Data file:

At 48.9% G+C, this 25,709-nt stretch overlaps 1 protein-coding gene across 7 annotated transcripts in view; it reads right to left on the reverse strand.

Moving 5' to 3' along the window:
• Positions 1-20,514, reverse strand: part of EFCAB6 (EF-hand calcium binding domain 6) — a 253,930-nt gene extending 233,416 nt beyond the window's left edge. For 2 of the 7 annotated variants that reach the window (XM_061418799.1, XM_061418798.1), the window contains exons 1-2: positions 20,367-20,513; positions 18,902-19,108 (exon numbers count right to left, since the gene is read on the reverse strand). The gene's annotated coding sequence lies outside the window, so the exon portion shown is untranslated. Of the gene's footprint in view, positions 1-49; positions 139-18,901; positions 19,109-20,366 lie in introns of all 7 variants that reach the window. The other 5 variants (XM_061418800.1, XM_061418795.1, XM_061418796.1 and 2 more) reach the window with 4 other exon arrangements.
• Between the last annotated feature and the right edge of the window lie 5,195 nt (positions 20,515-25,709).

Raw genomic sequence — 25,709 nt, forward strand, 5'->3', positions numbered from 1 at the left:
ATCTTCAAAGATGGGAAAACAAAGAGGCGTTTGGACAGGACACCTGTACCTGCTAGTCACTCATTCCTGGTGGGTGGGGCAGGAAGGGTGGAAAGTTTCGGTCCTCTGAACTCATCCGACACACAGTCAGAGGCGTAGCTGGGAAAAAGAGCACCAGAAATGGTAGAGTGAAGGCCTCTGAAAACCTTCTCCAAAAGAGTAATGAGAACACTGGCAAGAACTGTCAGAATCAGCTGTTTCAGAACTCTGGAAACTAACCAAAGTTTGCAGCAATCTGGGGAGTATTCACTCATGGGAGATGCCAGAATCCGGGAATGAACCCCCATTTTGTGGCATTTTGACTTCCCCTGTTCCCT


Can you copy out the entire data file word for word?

At 48.9% G+C, this 25,709-nt stretch overlaps 1 protein-coding gene across 7 annotated transcripts in view; it reads right to left on the reverse strand.

Moving 5' to 3' along the window:
• Positions 1-20,514, reverse strand: part of EFCAB6 (EF-hand calcium binding domain 6) — a 253,930-nt gene extending 233,416 nt beyond the window's left edge. For 2 of the 7 annotated variants that reach the window (XM_061418799.1, XM_061418798.1), the window contains exons 1-2: positions 20,367-20,513; positions 18,902-19,108 (exon numbers count right to left, since the gene is read on the reverse strand). The gene's annotated coding sequence lies outside the window, so the exon portion shown is untranslated. Of the gene's footprint in view, positions 1-49; positions 139-18,901; positions 19,109-20,366 lie in introns of all 7 variants that reach the window. The other 5 variants (XM_061418800.1, XM_061418795.1, XM_061418796.1 and 2 more) reach the window with 4 other exon arrangements.
• Between the last annotated feature and the right edge of the window lie 5,195 nt (positions 20,515-25,709).

Raw genomic sequence — 25,709 nt, forward strand, 5'->3', positions numbered from 1 at the left:
ATCTTCAAAGATGGGAAAACAAAGAGGCGTTTGGACAGGACACCTGTACCTGCTAGTCACTCATTCCTGGTGGGTGGGGCAGGAAGGGTGGAAAGTTTCGGTCCTCTGAACTCATCCGACACACAGTCAGAGGCGTAGCTGGGAAAAAGAGCACCAGAAATGGTAGAGTGAAGGCCTCTGAAAACCTTCTCCAAAAGAGTAATGAGAACACTGGCAAGAACTGTCAGAATCAGCTGTTTCAGAACTCTGGAAACTAACCAAAGTTTGCAGCAATCTGGGGAGTATTCACTCATGGGAGATGCCAGAATCCGGGAATGAACCCCCATTTTGTGGCATTTTGACTTCCCCTGTTCCCT